When people evaluate a Content Management System for a B2B website, they often miss some very important requirements. They always seem to look for the one that’s ‘best’ and cheapest. Instead, they should base the choice on the intended audience and skill set of the site operators.
Probably the biggest mistake is going for a Content Management System that is perceived as ‘free’. This is a mistake because there is skill in running a website, and many ‘free’ CMS require a multitude of skills and time to develop, test and deploy. This does not end up being a one-time cost either.
Let’s look a little closer at the various options without getting lost in a particular CMS.
There are many ‘community’ based software projects like WordPress, Drupal, Mambo, Joomla!, Post Nuke and a whole lot more that are technically free. That is, the source code is
available to everyone and can be freely modified and distributed, but not sold.
These projects are excellent sources for development applications but are not some kind of out-of-the-box solution. Many times they end up in the hands of inexperienced but well meaning people who get completely lost in the complexity and the assumption of open-Source software that you know what you are doing, and if not, you will find the answer. That is, no technical support.
It’s true there are user forums and it’s true that open source is a great hobby. But if you are not willing to dedicate your precious time learning about the applications and getting under the hood, then ‘free’ is not ‘free’.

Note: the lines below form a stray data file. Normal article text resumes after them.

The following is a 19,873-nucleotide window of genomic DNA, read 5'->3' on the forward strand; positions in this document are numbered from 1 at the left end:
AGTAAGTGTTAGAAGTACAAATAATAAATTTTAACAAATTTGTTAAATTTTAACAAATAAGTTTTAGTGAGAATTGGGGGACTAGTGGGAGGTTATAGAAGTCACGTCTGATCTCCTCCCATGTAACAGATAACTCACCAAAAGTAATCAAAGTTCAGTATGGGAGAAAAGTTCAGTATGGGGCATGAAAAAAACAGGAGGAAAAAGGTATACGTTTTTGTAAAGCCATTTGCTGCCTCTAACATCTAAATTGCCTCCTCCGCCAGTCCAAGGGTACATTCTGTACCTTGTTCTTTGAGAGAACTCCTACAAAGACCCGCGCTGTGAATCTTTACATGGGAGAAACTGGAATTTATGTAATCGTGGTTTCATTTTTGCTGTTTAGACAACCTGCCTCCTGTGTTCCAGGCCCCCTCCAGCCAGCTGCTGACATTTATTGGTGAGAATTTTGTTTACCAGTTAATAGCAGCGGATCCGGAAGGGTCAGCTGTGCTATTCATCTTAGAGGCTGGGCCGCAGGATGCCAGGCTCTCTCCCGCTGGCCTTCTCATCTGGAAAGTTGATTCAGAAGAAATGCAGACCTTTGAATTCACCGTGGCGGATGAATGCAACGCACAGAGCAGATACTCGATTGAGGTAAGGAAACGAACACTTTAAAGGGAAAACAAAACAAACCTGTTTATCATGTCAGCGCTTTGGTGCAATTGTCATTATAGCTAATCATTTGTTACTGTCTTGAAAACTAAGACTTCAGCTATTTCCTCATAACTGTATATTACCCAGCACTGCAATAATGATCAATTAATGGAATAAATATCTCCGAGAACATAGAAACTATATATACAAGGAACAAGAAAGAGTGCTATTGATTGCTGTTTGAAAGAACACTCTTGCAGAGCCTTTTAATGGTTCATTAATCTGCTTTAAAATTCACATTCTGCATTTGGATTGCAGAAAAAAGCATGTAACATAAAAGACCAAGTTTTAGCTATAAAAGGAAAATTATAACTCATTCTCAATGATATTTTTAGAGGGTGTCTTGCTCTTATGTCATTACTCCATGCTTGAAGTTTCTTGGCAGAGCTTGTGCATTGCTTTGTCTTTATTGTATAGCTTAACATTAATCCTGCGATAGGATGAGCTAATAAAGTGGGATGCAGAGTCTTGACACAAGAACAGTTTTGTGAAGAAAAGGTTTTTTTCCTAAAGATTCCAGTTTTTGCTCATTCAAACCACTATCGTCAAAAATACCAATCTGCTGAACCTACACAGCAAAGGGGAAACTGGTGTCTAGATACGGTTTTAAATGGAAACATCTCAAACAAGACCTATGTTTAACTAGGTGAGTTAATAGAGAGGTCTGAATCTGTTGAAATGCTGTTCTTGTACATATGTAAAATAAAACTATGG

Closed-source software applications are proprietary. That means the code behind the application is not available and is usually a trade secret. This is done for business reasons. It’s very difficult to develop software without money.
Companies license their closed-source applications for use only, not modification. Closed-source software companies like Oracle or Microsoft also offer paid support.
The big drawback to closed-source is its cost: It’s relatively expensive and requires additional resources (as does open-source) such as web servers and operating systems.
Hosted Services (SaaS)
Answering the call of the small business hosted services are application service providers (ASP) and the new breed, SaaS, or Software as a Service. This means you rent the application and not own it. This is an easy way for small businesses to get the tools that the big businesses already have. Probably the most well known is SalesForce, a Customer Relationship Management system that offers cradle-to-grave tracking of business leads and contacts.
A powerful inbound marketing platform called HubSpot incorporates blog, website and content management along with powerful analytics to track leads generated through a process called ‘closed loop marketing’. This is a process of gaining feedback in the form of email addresses, phone numbers and business addresses as lead follow-up, and data to track results.
There are also times when unscrupulous website designers sell an open-source application branded as their own. It’s important to understand and compare your options. It’s fairly easy to check on a brand by using a search engine like Google. You should be able to find a fair amount of feedback on a particular system you are interested in.
What you get for free is a lot of work. I know. I have a ‘free’ sail boat in my back yard. Free comes in many forms.